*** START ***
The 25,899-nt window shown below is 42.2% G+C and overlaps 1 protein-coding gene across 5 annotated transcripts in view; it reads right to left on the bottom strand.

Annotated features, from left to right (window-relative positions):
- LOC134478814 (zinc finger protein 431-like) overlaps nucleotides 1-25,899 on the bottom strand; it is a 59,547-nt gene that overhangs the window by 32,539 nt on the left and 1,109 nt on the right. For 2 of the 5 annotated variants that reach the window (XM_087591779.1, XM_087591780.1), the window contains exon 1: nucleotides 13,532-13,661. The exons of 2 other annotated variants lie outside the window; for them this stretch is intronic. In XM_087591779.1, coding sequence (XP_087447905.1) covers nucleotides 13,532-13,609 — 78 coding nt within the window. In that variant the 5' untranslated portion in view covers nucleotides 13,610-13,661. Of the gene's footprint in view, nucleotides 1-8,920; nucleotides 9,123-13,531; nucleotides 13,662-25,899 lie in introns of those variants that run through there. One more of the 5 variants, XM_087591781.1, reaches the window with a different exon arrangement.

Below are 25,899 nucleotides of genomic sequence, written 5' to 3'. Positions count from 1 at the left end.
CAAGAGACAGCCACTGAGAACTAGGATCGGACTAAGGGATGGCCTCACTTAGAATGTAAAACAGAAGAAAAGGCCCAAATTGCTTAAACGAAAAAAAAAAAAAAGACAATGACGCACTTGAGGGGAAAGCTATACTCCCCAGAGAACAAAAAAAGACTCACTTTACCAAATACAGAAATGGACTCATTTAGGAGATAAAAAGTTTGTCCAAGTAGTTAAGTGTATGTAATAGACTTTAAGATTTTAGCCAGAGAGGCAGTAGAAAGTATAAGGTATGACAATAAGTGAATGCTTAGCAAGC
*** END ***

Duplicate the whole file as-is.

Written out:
The 25,899-nt window shown below is 42.2% G+C and overlaps 1 protein-coding gene across 5 annotated transcripts in view; it reads right to left on the bottom strand.

Annotated features, from left to right (window-relative positions):
- LOC134478814 (zinc finger protein 431-like) overlaps nucleotides 1-25,899 on the bottom strand; it is a 59,547-nt gene that overhangs the window by 32,539 nt on the left and 1,109 nt on the right. For 2 of the 5 annotated variants that reach the window (XM_087591779.1, XM_087591780.1), the window contains exon 1: nucleotides 13,532-13,661. The exons of 2 other annotated variants lie outside the window; for them this stretch is intronic. In XM_087591779.1, coding sequence (XP_087447905.1) covers nucleotides 13,532-13,609 — 78 coding nt within the window. In that variant the 5' untranslated portion in view covers nucleotides 13,610-13,661. Of the gene's footprint in view, nucleotides 1-8,920; nucleotides 9,123-13,531; nucleotides 13,662-25,899 lie in introns of those variants that run through there. One more of the 5 variants, XM_087591781.1, reaches the window with a different exon arrangement.

Below are 25,899 nucleotides of genomic sequence, written 5' to 3'. Positions count from 1 at the left end.
CAAGAGACAGCCACTGAGAACTAGGATCGGACTAAGGGATGGCCTCACTTAGAATGTAAAACAGAAGAAAAGGCCCAAATTGCTTAAACGAAAAAAAAAAAAAAGACAATGACGCACTTGAGGGGAAAGCTATACTCCCCAGAGAACAAAAAAAGACTCACTTTACCAAATACAGAAATGGACTCATTTAGGAGATAAAAAGTTTGTCCAAGTAGTTAAGTGTATGTAATAGACTTTAAGATTTTAGCCAGAGAGGCAGTAGAAAGTATAAGGTATGACAATAAGTGAATGCTTAGCAAGC